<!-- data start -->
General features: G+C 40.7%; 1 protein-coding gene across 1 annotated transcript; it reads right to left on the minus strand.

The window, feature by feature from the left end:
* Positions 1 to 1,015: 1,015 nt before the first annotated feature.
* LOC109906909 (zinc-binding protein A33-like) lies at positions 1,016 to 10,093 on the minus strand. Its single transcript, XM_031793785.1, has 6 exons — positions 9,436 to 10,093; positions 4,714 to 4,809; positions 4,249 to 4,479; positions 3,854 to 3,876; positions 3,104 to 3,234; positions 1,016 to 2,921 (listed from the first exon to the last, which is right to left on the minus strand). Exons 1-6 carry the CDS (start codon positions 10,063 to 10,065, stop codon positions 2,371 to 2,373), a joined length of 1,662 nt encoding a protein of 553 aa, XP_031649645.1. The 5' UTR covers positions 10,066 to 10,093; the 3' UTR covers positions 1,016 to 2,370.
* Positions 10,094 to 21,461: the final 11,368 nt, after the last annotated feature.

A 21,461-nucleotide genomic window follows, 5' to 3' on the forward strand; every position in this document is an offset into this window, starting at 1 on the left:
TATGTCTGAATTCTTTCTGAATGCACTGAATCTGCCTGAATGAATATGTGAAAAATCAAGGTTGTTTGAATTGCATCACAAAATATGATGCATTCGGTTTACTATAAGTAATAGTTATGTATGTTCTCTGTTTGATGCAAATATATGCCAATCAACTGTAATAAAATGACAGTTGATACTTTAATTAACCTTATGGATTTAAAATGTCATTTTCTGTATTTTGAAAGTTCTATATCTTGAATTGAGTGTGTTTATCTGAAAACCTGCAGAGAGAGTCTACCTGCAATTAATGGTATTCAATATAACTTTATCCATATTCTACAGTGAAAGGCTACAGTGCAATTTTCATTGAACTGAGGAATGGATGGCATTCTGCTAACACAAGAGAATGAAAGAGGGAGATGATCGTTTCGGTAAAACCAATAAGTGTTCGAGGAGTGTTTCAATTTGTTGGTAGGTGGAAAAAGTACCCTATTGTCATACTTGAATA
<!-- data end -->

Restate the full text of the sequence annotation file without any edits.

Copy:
General features: G+C 40.7%; 1 protein-coding gene across 1 annotated transcript; it reads right to left on the minus strand.

The window, feature by feature from the left end:
* Positions 1 to 1,015: 1,015 nt before the first annotated feature.
* LOC109906909 (zinc-binding protein A33-like) lies at positions 1,016 to 10,093 on the minus strand. Its single transcript, XM_031793785.1, has 6 exons — positions 9,436 to 10,093; positions 4,714 to 4,809; positions 4,249 to 4,479; positions 3,854 to 3,876; positions 3,104 to 3,234; positions 1,016 to 2,921 (listed from the first exon to the last, which is right to left on the minus strand). Exons 1-6 carry the CDS (start codon positions 10,063 to 10,065, stop codon positions 2,371 to 2,373), a joined length of 1,662 nt encoding a protein of 553 aa, XP_031649645.1. The 5' UTR covers positions 10,066 to 10,093; the 3' UTR covers positions 1,016 to 2,370.
* Positions 10,094 to 21,461: the final 11,368 nt, after the last annotated feature.

A 21,461-nucleotide genomic window follows, 5' to 3' on the forward strand; every position in this document is an offset into this window, starting at 1 on the left:
TATGTCTGAATTCTTTCTGAATGCACTGAATCTGCCTGAATGAATATGTGAAAAATCAAGGTTGTTTGAATTGCATCACAAAATATGATGCATTCGGTTTACTATAAGTAATAGTTATGTATGTTCTCTGTTTGATGCAAATATATGCCAATCAACTGTAATAAAATGACAGTTGATACTTTAATTAACCTTATGGATTTAAAATGTCATTTTCTGTATTTTGAAAGTTCTATATCTTGAATTGAGTGTGTTTATCTGAAAACCTGCAGAGAGAGTCTACCTGCAATTAATGGTATTCAATATAACTTTATCCATATTCTACAGTGAAAGGCTACAGTGCAATTTTCATTGAACTGAGGAATGGATGGCATTCTGCTAACACAAGAGAATGAAAGAGGGAGATGATCGTTTCGGTAAAACCAATAAGTGTTCGAGGAGTGTTTCAATTTGTTGGTAGGTGGAAAAAGTACCCTATTGTCATACTTGAATA